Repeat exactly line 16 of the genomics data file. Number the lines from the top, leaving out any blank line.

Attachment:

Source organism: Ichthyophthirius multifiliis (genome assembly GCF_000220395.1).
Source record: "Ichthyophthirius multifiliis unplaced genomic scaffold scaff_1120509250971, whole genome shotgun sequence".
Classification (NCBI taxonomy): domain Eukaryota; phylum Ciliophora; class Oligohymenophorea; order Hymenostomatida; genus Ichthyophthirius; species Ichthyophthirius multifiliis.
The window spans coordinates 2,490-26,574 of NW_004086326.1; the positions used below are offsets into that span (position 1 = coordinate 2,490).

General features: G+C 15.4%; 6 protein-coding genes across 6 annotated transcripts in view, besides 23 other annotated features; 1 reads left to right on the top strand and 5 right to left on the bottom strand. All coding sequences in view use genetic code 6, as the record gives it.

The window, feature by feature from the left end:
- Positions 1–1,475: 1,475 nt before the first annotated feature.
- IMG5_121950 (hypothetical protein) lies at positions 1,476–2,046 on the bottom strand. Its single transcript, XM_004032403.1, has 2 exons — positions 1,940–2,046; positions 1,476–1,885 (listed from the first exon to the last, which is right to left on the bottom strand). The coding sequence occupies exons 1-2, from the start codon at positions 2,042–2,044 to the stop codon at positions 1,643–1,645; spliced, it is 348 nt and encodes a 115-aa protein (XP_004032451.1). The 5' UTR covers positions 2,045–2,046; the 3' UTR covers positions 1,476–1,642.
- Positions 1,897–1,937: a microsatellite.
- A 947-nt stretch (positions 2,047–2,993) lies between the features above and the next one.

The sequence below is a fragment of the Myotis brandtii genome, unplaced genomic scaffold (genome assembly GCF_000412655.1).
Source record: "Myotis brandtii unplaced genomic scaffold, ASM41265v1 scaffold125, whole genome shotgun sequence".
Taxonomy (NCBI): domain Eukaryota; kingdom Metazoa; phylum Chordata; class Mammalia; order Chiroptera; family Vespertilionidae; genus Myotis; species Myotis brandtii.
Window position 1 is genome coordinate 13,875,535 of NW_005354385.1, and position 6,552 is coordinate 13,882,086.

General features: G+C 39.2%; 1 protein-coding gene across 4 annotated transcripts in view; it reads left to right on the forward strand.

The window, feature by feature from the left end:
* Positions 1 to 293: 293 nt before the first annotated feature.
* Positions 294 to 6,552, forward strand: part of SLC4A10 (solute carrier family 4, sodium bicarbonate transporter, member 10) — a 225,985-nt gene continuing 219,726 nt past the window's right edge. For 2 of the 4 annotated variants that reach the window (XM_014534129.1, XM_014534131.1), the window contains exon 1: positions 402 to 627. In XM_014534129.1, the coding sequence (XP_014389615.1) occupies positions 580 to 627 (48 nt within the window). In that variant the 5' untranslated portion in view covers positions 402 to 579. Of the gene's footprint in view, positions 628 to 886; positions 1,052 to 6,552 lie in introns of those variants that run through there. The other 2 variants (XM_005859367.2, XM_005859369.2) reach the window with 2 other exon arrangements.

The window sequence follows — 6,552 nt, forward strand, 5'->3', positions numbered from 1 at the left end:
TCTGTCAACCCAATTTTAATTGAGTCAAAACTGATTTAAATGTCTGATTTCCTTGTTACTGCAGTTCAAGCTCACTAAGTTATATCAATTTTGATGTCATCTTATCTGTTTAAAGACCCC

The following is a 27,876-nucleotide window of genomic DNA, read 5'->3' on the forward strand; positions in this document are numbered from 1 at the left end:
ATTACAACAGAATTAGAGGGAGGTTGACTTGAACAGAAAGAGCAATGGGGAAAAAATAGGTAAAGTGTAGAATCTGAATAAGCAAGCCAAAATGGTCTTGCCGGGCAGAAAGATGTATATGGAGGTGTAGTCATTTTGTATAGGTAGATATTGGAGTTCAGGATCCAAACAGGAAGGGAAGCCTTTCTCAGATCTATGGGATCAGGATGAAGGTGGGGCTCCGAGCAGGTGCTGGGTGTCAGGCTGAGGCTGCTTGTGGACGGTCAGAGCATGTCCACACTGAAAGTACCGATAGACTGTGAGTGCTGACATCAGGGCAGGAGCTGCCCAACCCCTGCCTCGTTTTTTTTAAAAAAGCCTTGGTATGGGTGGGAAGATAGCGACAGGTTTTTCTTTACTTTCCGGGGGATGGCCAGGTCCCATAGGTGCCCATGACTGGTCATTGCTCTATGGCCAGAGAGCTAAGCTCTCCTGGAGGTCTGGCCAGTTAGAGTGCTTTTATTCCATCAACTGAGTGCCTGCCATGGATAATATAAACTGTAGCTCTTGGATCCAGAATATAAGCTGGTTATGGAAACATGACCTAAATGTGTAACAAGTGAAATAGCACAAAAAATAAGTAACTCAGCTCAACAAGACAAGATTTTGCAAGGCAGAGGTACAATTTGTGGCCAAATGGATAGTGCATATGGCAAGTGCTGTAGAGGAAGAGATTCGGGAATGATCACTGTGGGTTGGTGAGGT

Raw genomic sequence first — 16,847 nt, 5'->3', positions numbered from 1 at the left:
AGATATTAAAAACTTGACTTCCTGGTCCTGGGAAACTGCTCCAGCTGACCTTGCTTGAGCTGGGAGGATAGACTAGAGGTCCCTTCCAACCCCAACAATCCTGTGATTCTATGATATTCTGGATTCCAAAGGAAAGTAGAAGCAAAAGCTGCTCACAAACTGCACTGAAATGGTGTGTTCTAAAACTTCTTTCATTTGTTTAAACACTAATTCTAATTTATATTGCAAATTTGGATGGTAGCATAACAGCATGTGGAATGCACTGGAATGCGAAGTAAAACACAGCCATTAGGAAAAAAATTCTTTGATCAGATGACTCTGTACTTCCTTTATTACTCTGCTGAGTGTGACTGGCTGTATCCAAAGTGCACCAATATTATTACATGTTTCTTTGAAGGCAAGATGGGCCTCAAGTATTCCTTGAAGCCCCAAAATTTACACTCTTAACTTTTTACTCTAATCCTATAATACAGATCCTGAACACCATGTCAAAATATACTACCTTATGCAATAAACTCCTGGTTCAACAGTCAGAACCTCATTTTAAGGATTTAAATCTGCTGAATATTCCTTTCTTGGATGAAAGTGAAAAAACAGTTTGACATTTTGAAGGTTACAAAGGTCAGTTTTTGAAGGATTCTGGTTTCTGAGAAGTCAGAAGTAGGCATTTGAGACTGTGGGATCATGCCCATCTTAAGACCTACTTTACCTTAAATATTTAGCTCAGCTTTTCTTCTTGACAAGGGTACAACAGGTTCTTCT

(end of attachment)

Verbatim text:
The window, feature by feature from the left end: